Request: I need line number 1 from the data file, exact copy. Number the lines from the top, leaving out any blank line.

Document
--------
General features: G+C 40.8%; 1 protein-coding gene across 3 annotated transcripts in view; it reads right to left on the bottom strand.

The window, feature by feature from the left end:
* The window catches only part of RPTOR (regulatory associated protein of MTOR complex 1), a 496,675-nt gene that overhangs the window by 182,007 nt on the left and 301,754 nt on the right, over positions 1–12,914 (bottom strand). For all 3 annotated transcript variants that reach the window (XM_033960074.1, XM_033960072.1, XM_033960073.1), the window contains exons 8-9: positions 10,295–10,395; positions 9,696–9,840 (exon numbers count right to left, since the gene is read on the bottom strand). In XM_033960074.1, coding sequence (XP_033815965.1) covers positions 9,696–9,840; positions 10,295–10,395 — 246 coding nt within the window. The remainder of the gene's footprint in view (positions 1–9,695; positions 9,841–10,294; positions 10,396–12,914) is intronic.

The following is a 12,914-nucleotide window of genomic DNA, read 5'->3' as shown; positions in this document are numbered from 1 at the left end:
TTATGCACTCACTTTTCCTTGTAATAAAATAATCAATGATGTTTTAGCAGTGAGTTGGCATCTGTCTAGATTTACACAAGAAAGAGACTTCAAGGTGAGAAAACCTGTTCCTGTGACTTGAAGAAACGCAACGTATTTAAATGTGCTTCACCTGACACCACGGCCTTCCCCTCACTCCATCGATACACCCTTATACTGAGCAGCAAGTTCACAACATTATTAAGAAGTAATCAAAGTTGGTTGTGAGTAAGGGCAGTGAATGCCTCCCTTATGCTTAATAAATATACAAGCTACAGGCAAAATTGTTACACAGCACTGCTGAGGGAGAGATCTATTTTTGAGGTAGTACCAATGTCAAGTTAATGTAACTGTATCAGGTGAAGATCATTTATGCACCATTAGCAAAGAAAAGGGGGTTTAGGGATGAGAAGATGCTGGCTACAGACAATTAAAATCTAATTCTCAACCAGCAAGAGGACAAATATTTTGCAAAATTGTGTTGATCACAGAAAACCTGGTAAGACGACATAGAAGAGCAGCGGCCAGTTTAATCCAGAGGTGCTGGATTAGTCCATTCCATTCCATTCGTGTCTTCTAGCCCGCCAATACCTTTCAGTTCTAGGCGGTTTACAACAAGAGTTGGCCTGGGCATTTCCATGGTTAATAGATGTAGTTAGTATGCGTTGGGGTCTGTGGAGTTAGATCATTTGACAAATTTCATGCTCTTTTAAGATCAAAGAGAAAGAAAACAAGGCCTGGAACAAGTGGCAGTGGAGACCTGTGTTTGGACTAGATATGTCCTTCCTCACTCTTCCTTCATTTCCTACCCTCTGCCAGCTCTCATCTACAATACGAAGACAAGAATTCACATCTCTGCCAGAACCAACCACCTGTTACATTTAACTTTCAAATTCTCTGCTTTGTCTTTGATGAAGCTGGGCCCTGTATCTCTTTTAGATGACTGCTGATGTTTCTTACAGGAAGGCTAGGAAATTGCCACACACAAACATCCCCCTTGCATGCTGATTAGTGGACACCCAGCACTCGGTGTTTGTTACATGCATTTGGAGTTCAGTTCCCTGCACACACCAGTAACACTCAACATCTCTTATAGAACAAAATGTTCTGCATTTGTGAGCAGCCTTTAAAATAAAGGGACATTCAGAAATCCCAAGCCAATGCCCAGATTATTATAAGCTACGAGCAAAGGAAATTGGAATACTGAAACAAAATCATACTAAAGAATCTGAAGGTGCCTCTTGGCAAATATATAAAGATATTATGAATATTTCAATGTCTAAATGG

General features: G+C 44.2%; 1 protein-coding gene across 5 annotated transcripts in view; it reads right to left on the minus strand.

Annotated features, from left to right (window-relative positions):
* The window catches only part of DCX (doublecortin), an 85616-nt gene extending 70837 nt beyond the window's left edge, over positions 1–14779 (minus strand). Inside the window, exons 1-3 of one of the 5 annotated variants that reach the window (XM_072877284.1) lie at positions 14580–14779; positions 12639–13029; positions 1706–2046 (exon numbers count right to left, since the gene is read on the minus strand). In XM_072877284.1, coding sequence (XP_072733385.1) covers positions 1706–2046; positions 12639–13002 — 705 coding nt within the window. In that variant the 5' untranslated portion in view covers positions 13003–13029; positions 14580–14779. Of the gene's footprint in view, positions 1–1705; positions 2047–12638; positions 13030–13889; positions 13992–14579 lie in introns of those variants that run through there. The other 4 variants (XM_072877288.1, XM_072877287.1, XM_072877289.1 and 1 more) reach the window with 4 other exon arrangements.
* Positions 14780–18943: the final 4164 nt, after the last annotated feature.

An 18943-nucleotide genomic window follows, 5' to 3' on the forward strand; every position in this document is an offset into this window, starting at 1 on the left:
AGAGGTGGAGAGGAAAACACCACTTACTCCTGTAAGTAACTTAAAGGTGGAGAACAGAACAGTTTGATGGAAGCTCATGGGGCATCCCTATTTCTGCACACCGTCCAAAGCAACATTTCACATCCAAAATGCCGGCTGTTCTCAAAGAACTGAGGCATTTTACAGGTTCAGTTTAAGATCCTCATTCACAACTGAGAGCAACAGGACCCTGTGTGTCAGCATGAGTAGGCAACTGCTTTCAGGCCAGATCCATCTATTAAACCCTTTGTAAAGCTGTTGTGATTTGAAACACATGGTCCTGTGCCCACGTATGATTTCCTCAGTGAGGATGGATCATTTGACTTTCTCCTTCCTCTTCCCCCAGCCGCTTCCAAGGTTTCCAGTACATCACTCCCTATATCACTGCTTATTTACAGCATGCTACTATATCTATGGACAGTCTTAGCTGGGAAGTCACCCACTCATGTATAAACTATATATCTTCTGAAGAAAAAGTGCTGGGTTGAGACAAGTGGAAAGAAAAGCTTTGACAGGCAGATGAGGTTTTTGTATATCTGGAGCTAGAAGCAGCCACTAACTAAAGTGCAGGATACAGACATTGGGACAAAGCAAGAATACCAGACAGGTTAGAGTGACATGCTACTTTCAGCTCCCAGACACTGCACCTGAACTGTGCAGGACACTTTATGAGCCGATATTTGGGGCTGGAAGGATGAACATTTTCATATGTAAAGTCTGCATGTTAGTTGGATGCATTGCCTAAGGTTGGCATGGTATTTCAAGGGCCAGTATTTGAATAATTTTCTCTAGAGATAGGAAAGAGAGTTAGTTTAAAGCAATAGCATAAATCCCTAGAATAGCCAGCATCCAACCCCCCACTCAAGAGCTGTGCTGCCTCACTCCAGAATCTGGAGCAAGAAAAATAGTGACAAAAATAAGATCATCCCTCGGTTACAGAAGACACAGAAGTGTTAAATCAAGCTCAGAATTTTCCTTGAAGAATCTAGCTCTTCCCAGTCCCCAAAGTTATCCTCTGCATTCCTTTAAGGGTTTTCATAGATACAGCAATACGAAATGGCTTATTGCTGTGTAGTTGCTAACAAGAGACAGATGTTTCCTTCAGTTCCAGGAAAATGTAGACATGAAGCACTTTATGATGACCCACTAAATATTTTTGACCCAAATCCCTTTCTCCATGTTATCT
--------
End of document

General features: G+C 40.8%; 1 protein-coding gene across 3 annotated transcripts in view; it reads right to left on the bottom strand.